Two Super Volcanic Eruptions Created Yellowstone’s Caldera

Posted: Oct 28 2017, 8:00am CDT | by , Updated: Oct 28 2017, 8:05am CDT, in News | Latest Science News

 
Two Super Volcanic Eruptions Created Yellowstone’s Caldera
Credit: Oliver Spalt

Volcanic eruptiosns that occured around 630,000 years ago were so intense that they altered the global climate and caused volcanic winters

New study has solved the longstanding mystery of how Yellowstone’s massive caldera, the second largest on Earth’ was formed.

By using advanced techniques and computer models, researchers have managed to learn more about the processes that created caldera and provided a much clearer picture of atmospheric conditions in ancient times. Researchers have found that Yellowstone triggered two volcanic eruptions around 630,000 years ago. Those catastrophe eruptions not only altered the Earth’s climate but also formed the vast Yellowstone caldera we see today.

“We discovered here that there are two ash-forming super-eruptions 170 years apart and each cooled the ocean by about 3 degrees Celsius.” University of California Santa Barbara geologist Jim Kennett said in a statement.

Yellowstone is one of the largest active supervolcanoes in the world. The volcano, as it name suggests, is capable of erupting on a much larger scale than an ordinary volcano and has spewed lava many times before. The layers of volcanic ash of Yellowstone's most recent super-eruption have been found in seafloor sediments in the Santa Barbara Basin, off the coast of Southern California and contain a remarkably detailed record of ocean and climate change.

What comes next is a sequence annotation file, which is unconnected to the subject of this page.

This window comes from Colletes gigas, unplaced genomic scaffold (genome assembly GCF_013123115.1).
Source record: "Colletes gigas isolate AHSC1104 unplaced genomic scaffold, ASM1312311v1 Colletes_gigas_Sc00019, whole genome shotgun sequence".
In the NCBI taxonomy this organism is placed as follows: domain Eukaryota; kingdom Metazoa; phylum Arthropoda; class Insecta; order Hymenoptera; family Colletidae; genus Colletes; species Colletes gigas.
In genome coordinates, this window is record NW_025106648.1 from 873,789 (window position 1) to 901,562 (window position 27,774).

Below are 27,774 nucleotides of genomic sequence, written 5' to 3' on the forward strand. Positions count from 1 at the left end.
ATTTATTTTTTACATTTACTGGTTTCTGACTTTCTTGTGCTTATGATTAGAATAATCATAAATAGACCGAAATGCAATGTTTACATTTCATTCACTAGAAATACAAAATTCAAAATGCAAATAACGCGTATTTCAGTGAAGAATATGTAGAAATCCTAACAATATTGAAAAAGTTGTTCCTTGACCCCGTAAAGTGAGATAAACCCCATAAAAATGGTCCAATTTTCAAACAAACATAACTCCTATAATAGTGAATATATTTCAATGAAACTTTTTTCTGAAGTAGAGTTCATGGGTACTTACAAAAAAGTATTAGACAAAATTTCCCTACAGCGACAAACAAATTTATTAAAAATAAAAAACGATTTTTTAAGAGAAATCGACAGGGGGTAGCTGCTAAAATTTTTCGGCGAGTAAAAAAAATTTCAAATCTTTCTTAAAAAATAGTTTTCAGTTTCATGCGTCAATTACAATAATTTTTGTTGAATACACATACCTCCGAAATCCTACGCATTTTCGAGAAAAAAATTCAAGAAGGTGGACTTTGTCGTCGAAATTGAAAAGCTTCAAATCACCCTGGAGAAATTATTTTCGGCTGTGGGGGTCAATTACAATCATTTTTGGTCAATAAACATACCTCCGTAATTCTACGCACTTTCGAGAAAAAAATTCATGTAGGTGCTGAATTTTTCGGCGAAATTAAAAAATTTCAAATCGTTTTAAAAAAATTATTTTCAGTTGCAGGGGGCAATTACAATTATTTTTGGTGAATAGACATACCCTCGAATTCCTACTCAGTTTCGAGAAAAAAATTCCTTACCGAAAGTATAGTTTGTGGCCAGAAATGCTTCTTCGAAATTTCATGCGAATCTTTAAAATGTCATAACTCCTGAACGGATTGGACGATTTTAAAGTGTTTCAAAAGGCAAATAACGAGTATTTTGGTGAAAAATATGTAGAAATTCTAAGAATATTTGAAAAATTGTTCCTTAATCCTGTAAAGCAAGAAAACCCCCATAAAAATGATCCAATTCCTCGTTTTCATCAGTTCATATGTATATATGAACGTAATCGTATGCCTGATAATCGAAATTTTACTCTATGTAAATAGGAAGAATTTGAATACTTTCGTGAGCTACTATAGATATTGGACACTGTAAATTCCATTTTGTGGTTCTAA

Their analysis reveals that the last eruption was not a single event, but two closely spaced eruptions that blocked the sunlight and led to cooling the planet. Both eruptions caused separate volcanic winters, meaning global temperatures reduced through emissions of ash and volcanic sulfur dioxide after each eruption and they occurred at a time when our planet was warming up following an ice age. Not only do the cooling events were consistent with the eruptions of the supervolcano, they were also abrupt and lasted longer than would have been expected.

"We see planetary cooling of sufficient magnitude and duration that there had to be other feedbacks involved,” said Kennett. “It was a fickle, but fortunate time. If these eruptions had happened during another climate state we may not have detected the climatic consequences because the cooling episodes would not have lasted so long.”

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